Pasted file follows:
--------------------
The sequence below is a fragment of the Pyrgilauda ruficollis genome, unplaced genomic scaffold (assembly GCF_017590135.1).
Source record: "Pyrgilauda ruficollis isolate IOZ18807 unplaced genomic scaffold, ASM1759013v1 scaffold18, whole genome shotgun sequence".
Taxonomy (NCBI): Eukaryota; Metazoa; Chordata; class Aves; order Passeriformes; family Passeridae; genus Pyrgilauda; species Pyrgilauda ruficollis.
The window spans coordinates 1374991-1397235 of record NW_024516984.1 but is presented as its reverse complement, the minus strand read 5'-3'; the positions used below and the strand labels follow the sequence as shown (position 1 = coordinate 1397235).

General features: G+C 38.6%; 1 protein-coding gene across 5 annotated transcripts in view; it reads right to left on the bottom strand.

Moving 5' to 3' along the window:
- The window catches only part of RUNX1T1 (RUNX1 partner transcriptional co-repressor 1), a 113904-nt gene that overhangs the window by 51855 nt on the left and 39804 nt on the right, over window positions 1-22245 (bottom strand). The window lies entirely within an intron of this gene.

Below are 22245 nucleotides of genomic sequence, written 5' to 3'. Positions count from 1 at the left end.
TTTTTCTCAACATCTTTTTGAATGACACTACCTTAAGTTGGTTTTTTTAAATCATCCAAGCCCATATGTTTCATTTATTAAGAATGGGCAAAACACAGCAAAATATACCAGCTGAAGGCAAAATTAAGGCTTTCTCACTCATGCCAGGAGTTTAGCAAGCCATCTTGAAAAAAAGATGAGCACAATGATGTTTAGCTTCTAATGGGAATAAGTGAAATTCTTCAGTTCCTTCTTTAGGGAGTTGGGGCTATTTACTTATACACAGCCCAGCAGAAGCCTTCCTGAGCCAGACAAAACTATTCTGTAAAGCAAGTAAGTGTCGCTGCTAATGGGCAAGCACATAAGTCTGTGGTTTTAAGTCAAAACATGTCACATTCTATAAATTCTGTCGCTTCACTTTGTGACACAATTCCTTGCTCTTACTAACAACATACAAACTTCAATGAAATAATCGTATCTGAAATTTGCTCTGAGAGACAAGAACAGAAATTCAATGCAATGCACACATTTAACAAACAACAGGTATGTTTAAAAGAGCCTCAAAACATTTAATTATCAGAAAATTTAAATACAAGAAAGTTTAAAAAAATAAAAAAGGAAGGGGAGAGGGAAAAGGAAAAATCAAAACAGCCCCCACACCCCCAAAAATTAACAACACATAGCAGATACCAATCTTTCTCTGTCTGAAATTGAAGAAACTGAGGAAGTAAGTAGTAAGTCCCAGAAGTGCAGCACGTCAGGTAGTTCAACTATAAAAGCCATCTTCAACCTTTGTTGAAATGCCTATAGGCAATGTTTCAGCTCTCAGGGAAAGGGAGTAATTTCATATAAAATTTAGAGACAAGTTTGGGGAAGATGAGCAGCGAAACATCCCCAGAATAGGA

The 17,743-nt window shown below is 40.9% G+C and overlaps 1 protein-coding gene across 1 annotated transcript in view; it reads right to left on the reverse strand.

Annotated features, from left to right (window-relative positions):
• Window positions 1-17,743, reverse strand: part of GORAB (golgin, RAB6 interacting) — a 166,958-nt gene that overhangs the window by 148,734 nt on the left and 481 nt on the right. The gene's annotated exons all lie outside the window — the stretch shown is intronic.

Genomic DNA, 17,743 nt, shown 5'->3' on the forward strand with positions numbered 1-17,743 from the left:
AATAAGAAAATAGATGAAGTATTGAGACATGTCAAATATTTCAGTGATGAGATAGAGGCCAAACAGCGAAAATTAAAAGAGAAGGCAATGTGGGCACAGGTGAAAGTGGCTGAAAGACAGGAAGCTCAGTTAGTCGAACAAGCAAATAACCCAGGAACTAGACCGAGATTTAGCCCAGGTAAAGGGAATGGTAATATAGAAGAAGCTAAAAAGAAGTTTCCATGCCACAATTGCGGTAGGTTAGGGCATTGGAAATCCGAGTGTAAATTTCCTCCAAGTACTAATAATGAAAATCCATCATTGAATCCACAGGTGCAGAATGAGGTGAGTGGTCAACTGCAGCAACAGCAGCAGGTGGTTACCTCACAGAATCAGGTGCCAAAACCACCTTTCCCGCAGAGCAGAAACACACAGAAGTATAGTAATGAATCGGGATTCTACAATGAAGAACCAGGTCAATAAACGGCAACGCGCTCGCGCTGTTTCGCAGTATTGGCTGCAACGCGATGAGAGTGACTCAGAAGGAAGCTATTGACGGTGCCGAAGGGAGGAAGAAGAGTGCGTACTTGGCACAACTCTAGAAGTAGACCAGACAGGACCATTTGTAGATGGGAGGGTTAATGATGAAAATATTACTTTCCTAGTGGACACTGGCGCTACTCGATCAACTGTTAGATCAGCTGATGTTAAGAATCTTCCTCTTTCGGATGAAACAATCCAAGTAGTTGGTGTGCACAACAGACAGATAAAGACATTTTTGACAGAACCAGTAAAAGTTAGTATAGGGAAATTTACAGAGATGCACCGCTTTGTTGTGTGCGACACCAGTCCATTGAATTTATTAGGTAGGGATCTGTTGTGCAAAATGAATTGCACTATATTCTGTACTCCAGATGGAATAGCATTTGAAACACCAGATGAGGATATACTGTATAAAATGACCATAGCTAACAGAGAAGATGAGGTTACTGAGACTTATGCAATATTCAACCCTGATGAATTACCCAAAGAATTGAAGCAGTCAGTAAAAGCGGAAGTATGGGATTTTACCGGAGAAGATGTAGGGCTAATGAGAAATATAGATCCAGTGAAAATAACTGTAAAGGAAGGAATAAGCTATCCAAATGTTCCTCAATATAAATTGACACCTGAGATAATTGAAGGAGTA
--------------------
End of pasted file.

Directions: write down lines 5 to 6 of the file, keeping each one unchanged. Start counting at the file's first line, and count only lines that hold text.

General features: G+C 38.6%; 1 protein-coding gene across 5 annotated transcripts in view; it reads right to left on the bottom strand.

Moving 5' to 3' along the window: